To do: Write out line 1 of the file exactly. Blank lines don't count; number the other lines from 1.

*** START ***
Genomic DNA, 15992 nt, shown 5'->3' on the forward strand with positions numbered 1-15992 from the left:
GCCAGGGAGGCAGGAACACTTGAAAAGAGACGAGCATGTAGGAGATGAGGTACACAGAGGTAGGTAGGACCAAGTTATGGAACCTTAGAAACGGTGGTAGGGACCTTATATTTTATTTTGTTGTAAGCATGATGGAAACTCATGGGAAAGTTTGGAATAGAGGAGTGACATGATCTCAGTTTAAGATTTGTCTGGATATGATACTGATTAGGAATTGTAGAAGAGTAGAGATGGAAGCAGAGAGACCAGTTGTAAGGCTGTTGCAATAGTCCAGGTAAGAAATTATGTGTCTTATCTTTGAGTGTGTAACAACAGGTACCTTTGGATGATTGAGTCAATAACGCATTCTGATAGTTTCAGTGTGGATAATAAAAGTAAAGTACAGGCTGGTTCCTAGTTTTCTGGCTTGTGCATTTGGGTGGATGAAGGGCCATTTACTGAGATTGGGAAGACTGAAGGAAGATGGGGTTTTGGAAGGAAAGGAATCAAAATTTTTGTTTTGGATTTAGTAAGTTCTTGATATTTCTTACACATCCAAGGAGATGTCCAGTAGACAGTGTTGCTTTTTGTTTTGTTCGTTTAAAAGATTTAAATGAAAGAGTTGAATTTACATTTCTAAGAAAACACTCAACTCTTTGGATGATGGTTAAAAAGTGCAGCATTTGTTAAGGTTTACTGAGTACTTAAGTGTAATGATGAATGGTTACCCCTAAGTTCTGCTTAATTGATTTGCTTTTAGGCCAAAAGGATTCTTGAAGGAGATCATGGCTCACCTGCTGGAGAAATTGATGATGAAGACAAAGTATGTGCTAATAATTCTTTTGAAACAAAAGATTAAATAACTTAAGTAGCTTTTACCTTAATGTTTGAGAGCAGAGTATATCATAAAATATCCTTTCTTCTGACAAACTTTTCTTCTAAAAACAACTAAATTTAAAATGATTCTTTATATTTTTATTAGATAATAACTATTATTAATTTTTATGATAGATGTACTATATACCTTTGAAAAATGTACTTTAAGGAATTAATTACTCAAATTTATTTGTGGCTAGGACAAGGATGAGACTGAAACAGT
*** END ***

Genomic DNA, 15992 nt, shown 5'->3' on the forward strand with positions numbered 1-15992 from the left: